They can unlock new growth engines by: Enhancing productivity by creating incentives for greater efficiency in the use of natural resources, reducing waste and energy consumption, unlocking opportunities for innovation and value creation, and allocating resources to the highest value use.
Boosting investor confidence through greater predictability in how governments deal with major environmental issues. Opening up new markets by stimulating demand for green goods, services and technologies.
Contributing to fiscal consolidation by mobilising revenues through green taxes and through the elimination of environmentally harmful subsidies.
These measures can also help to generate or free up resources for anti-poverty programmes in such areas as water supply and sanitation, or other pro-poor investments. Reducing risks of negative shocks to growth due to resource bottlenecks, as well as damaging and potentially irreversible environmental impacts.
Strategies for greener growth need to be tailored to fit specific country circumstances. They will need to carefully consider how to manage any potential trade-offs and best exploit the synergies between green growth and poverty reduction. The latter include, for example, bringing more efficient infrastructure to people e.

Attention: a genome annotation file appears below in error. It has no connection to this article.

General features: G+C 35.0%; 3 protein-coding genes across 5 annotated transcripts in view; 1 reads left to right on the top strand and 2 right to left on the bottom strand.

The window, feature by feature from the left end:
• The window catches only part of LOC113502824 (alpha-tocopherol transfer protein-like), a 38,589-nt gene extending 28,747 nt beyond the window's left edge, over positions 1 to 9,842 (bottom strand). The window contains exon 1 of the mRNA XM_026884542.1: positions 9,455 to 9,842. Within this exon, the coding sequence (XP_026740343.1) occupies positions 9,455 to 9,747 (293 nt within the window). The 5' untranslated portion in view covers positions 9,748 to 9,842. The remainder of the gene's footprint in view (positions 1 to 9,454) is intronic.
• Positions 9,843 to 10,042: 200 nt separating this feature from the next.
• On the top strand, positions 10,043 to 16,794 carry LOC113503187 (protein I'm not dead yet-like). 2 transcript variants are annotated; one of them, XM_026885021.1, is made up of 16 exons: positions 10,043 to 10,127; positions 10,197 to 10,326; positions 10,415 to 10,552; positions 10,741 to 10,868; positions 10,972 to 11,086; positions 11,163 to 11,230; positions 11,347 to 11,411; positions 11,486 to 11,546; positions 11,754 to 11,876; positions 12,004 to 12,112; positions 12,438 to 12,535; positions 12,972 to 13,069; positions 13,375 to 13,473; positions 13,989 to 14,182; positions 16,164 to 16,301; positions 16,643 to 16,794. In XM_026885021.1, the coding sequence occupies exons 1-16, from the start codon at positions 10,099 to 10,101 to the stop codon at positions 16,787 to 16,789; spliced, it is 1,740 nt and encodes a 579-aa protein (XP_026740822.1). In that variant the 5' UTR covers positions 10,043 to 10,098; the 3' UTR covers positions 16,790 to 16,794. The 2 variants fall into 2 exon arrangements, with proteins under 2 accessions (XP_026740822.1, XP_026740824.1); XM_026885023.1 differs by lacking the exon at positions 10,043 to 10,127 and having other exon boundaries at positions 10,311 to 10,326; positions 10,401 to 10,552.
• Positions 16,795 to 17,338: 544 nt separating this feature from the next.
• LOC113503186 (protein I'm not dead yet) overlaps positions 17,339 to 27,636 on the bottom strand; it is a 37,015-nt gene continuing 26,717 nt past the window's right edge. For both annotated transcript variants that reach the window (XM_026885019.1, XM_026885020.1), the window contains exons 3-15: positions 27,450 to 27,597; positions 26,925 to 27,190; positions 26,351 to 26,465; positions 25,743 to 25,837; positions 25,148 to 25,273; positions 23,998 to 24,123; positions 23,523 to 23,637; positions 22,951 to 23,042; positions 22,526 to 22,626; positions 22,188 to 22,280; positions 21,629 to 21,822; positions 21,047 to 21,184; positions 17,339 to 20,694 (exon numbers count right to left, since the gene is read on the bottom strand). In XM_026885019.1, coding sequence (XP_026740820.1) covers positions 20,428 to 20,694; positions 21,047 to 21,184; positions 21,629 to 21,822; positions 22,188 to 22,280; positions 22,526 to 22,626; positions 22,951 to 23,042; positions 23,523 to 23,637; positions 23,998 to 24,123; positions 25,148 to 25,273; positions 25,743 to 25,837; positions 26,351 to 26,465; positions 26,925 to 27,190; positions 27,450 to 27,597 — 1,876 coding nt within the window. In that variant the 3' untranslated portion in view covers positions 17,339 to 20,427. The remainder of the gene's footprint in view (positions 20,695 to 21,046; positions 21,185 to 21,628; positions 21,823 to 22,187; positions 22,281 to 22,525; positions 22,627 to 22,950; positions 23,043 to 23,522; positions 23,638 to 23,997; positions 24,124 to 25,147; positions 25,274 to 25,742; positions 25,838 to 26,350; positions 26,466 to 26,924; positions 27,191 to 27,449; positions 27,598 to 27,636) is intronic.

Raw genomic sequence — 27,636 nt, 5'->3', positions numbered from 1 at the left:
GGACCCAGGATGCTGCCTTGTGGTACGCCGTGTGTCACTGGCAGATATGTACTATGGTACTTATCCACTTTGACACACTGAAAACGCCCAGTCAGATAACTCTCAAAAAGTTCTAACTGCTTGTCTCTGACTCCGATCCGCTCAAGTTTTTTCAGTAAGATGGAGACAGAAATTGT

Given the centrality of natural assets in low-income countries, green growth policies can reduce vulnerability to environmental risks and increase the livelihood security of the poor. Green growth strategies also recognise that focusing on GDP as the main measure of economic progress generally overlooks the contribution of natural assets to wealth, health and well-being.
The OECD is working to identify the policy mixes and measurement tools that countries in different situations can adopt to implement green growth in a way that contributes to poverty eradication, employment opportunities, and a strong and sustainable economy.
Greening the growth path of an economy depends on policy and institutional settings, level of development, social structures, resource endowments and particular environmental pressure points. Advanced, emerging, and developing countries will face different challenges and opportunities.
While national plans will differ, in all cases green growth strategies need to go hand-in-hand with the main pillars of action to promote social equity: It reviews key barriers and includes options for a policy framework and a set of criteria that developing countries could consider in their efforts towards green growth policy making.